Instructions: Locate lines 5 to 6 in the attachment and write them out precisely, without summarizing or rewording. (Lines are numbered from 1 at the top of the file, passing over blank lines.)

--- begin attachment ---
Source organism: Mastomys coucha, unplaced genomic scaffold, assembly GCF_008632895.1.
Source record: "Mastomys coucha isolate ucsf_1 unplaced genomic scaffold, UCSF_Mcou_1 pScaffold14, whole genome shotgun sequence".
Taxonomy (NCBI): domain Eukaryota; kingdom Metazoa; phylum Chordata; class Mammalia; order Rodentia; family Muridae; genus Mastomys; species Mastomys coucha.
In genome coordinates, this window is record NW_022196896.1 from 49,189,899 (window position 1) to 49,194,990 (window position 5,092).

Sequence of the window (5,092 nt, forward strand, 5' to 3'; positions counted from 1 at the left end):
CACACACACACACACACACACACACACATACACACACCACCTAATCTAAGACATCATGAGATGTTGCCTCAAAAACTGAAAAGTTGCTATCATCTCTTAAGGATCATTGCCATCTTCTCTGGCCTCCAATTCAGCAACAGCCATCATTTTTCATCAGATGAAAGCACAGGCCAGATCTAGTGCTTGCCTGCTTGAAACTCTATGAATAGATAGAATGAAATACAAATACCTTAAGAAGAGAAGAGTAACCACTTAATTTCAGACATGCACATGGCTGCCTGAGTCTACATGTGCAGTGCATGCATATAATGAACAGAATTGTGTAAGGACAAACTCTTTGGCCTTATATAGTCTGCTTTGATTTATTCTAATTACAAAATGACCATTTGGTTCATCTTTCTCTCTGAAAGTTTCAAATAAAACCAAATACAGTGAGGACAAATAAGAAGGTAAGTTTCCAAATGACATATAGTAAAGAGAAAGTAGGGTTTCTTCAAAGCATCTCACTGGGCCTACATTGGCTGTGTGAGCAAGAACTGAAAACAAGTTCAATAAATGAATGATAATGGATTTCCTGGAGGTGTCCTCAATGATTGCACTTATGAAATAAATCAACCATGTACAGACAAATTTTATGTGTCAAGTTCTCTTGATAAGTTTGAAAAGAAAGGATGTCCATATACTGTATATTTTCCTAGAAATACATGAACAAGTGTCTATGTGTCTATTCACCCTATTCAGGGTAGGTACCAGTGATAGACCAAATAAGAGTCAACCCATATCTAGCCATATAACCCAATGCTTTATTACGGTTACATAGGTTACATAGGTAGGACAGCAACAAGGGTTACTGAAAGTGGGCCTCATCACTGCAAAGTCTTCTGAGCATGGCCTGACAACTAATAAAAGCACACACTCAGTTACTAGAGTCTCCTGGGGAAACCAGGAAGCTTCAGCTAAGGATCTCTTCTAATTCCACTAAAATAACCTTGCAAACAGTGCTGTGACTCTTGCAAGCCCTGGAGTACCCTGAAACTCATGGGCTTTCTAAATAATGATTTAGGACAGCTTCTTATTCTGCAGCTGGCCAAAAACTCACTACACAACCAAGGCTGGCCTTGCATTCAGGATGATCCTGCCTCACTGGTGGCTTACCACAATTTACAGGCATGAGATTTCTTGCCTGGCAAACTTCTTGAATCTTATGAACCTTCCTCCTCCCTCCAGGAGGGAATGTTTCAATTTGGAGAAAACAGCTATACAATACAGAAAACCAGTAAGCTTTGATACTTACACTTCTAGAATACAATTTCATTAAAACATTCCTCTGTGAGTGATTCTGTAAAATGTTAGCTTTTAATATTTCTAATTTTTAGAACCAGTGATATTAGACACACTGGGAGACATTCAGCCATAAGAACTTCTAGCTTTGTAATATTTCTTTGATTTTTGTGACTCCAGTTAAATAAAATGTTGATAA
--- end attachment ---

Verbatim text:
Sequence of the window (5,092 nt, forward strand, 5' to 3'; positions counted from 1 at the left end):
CACACACACACACACACACACACACACATACACACACCACCTAATCTAAGACATCATGAGATGTTGCCTCAAAAACTGAAAAGTTGCTATCATCTCTTAAGGATCATTGCCATCTTCTCTGGCCTCCAATTCAGCAACAGCCATCATTTTTCATCAGATGAAAGCACAGGCCAGATCTAGTGCTTGCCTGCTTGAAACTCTATGAATAGATAGAATGAAATACAAATACCTTAAGAAGAGAAGAGTAACCACTTAATTTCAGACATGCACATGGCTGCCTGAGTCTACATGTGCAGTGCATGCATATAATGAACAGAATTGTGTAAGGACAAACTCTTTGGCCTTATATAGTCTGCTTTGATTTATTCTAATTACAAAATGACCATTTGGTTCATCTTTCTCTCTGAAAGTTTCAAATAAAACCAAATACAGTGAGGACAAATAAGAAGGTAAGTTTCCAAATGACATATAGTAAAGAGAAAGTAGGGTTTCTTCAAAGCATCTCACTGGGCCTACATTGGCTGTGTGAGCAAGAACTGAAAACAAGTTCAATAAATGAATGATAATGGATTTCCTGGAGGTGTCCTCAATGATTGCACTTATGAAATAAATCAACCATGTACAGACAAATTTTATGTGTCAAGTTCTCTTGATAAGTTTGAAAAGAAAGGATGTCCATATACTGTATATTTTCCTAGAAATACATGAACAAGTGTCTATGTGTCTATTCACCCTATTCAGGGTAGGTACCAGTGATAGACCAAATAAGAGTCAACCCATATCTAGCCATATAACCCAATGCTTTATTACGGTTACATAGGTTACATAGGTAGGACAGCAACAAGGGTTACTGAAAGTGGGCCTCATCACTGCAAAGTCTTCTGAGCATGGCCTGACAACTAATAAAAGCACACACTCAGTTACTAGAGTCTCCTGGGGAAACCAGGAAGCTTCAGCTAAGGATCTCTTCTAATTCCACTAAAATAACCTTGCAAACAGTGCTGTGACTCTTGCAAGCCCTGGAGTACCCTGAAACTCATGGGCTTTCTAAATAATGATTTAGGACAGCTTCTTATTCTGCAGCTGGCCAAAAACTCACTACACAACCAAGGCTGGCCTTGCATTCAGGATGATCCTGCCTCACTGGTGGCTTACCACAATTTACAGGCATGAGATTTCTTGCCTGGCAAACTTCTTGAATCTTATGAACCTTCCTCCTCCCTCCAGGAGGGAATGTTTCAATTTGGAGAAAACAGCTATACAATACAGAAAACCAGTAAGCTTTGATACTTACACTTCTAGAATACAATTTCATTAAAACATTCCTCTGTGAGTGATTCTGTAAAATGTTAGCTTTTAATATTTCTAATTTTTAGAACCAGTGATATTAGACACACTGGGAGACATTCAGCCATAAGAACTTCTAGCTTTGTAATATTTCTTTGATTTTTGTGACTCCAGTTAAATAAAATGTTGATAA